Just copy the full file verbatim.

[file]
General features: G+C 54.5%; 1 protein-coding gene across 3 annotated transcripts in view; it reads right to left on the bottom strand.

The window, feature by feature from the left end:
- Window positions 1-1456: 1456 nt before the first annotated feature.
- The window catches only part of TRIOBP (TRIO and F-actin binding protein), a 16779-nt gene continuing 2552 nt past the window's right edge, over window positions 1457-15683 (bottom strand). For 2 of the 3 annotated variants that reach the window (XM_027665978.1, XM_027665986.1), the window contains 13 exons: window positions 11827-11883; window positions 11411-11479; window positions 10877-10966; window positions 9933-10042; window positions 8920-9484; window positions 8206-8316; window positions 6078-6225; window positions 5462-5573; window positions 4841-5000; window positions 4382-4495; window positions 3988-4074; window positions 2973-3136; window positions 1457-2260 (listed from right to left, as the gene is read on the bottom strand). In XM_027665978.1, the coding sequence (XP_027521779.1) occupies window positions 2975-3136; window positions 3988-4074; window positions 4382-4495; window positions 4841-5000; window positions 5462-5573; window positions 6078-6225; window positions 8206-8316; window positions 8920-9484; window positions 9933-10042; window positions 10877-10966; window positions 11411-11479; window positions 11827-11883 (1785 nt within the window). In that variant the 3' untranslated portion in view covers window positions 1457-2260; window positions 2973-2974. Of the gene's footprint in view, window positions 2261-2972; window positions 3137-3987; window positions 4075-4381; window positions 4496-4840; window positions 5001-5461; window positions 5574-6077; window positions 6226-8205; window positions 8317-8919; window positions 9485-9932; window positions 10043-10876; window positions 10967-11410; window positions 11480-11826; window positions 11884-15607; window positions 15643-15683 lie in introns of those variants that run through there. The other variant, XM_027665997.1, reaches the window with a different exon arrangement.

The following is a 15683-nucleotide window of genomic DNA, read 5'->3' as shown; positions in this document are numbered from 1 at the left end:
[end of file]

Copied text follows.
General features: G+C 54.5%; 1 protein-coding gene across 3 annotated transcripts in view; it reads right to left on the bottom strand.

The window, feature by feature from the left end:
- Window positions 1-1456: 1456 nt before the first annotated feature.
- The window catches only part of TRIOBP (TRIO and F-actin binding protein), a 16779-nt gene continuing 2552 nt past the window's right edge, over window positions 1457-15683 (bottom strand). For 2 of the 3 annotated variants that reach the window (XM_027665978.1, XM_027665986.1), the window contains 13 exons: window positions 11827-11883; window positions 11411-11479; window positions 10877-10966; window positions 9933-10042; window positions 8920-9484; window positions 8206-8316; window positions 6078-6225; window positions 5462-5573; window positions 4841-5000; window positions 4382-4495; window positions 3988-4074; window positions 2973-3136; window positions 1457-2260 (listed from right to left, as the gene is read on the bottom strand). In XM_027665978.1, the coding sequence (XP_027521779.1) occupies window positions 2975-3136; window positions 3988-4074; window positions 4382-4495; window positions 4841-5000; window positions 5462-5573; window positions 6078-6225; window positions 8206-8316; window positions 8920-9484; window positions 9933-10042; window positions 10877-10966; window positions 11411-11479; window positions 11827-11883 (1785 nt within the window). In that variant the 3' untranslated portion in view covers window positions 1457-2260; window positions 2973-2974. Of the gene's footprint in view, window positions 2261-2972; window positions 3137-3987; window positions 4075-4381; window positions 4496-4840; window positions 5001-5461; window positions 5574-6077; window positions 6226-8205; window positions 8317-8919; window positions 9485-9932; window positions 10043-10876; window positions 10967-11410; window positions 11480-11826; window positions 11884-15607; window positions 15643-15683 lie in introns of those variants that run through there. The other variant, XM_027665997.1, reaches the window with a different exon arrangement.

The following is a 15683-nucleotide window of genomic DNA, read 5'->3' as shown; positions in this document are numbered from 1 at the left end: